Confusion or the post-intensive care syndrome
In the most seriously ill patients who receive care in the ICU, there is a substantial risk of delirium. Delirium is characterized by confusion, difficulty in paying attention, reduced awareness of person, place and time, and even the inability to interact with others.
Delirium is not a specific complication of COVID-19 but unfortunately is a common complication of ICU care. Risk factors in addition to being in the ICU include advanced age and pre-existing illness. Some studies say as many as 75% of patients treated in the ICU experience delirium. The problem is not only with confusion during the hospitalization, but for months after. For example, at three and nine months after discharge many of those who recovered still had difficulty with short-term memory, the ability to comprehend written and spoken words and to learn new things. Some even had difficulty knowing where they were and what today’s date was. And, executive function scores were significantly worse in those who had suffered from delirium.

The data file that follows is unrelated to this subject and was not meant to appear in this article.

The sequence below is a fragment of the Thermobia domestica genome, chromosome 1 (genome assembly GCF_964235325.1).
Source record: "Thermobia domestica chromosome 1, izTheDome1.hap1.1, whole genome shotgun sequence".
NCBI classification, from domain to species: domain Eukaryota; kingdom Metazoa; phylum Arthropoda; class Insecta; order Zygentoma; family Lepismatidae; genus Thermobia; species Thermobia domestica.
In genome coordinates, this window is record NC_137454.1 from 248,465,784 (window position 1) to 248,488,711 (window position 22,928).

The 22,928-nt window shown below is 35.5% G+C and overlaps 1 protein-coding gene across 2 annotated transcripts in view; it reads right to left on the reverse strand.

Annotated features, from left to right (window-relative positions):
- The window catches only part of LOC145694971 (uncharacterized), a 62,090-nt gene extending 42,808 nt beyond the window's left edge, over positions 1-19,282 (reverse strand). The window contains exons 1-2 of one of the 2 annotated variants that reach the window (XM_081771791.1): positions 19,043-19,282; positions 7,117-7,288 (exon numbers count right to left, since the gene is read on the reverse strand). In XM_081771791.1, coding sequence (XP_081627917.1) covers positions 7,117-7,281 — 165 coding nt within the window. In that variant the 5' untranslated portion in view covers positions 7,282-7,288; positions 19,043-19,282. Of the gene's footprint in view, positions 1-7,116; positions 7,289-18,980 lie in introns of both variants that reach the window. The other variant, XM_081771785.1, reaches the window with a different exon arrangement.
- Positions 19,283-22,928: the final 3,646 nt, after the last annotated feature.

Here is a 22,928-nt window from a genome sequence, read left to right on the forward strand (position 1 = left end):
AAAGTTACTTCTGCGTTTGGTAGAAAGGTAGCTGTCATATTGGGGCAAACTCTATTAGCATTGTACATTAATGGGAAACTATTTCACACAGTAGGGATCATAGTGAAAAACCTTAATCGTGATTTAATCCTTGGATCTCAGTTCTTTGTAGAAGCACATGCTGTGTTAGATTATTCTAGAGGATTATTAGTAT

Physicians are dedicating considerable effort to reduce delirium in patients in the ICU. Approaches that may help include reducing the use of sedatives, repeated reorientation of the patient to date, time and location, early mobilization, noise reduction and cognitive stimulation.